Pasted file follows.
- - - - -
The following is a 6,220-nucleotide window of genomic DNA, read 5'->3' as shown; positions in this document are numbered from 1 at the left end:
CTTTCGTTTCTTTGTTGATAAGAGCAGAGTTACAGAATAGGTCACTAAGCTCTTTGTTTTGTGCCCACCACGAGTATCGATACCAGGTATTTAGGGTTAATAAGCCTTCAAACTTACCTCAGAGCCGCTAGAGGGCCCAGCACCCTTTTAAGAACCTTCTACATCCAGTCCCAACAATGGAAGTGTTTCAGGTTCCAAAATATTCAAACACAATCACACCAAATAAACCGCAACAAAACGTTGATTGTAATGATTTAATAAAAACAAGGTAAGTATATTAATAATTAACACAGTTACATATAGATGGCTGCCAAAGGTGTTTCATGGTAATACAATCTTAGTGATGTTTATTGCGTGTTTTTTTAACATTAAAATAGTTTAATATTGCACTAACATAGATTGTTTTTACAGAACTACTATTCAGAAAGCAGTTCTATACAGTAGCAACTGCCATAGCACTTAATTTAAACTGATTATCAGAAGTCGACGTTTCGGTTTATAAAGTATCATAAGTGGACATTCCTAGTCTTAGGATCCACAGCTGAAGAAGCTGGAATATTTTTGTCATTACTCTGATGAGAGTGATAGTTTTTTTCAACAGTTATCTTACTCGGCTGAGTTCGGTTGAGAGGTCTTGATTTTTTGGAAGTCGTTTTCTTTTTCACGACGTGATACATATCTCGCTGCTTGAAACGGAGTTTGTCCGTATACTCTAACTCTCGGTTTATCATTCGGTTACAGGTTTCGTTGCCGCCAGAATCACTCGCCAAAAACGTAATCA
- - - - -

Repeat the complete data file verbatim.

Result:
The following is a 6,220-nucleotide window of genomic DNA, read 5'->3' as shown; positions in this document are numbered from 1 at the left end:
CTTTCGTTTCTTTGTTGATAAGAGCAGAGTTACAGAATAGGTCACTAAGCTCTTTGTTTTGTGCCCACCACGAGTATCGATACCAGGTATTTAGGGTTAATAAGCCTTCAAACTTACCTCAGAGCCGCTAGAGGGCCCAGCACCCTTTTAAGAACCTTCTACATCCAGTCCCAACAATGGAAGTGTTTCAGGTTCCAAAATATTCAAACACAATCACACCAAATAAACCGCAACAAAACGTTGATTGTAATGATTTAATAAAAACAAGGTAAGTATATTAATAATTAACACAGTTACATATAGATGGCTGCCAAAGGTGTTTCATGGTAATACAATCTTAGTGATGTTTATTGCGTGTTTTTTTAACATTAAAATAGTTTAATATTGCACTAACATAGATTGTTTTTACAGAACTACTATTCAGAAAGCAGTTCTATACAGTAGCAACTGCCATAGCACTTAATTTAAACTGATTATCAGAAGTCGACGTTTCGGTTTATAAAGTATCATAAGTGGACATTCCTAGTCTTAGGATCCACAGCTGAAGAAGCTGGAATATTTTTGTCATTACTCTGATGAGAGTGATAGTTTTTTTCAACAGTTATCTTACTCGGCTGAGTTCGGTTGAGAGGTCTTGATTTTTTGGAAGTCGTTTTCTTTTTCACGACGTGATACATATCTCGCTGCTTGAAACGGAGTTTGTCCGTATACTCTAACTCTCGGTTTATCATTCGGTTACAGGTTTCGTTGCCGCCAGAATCACTCGCCAAAAACGTAATCA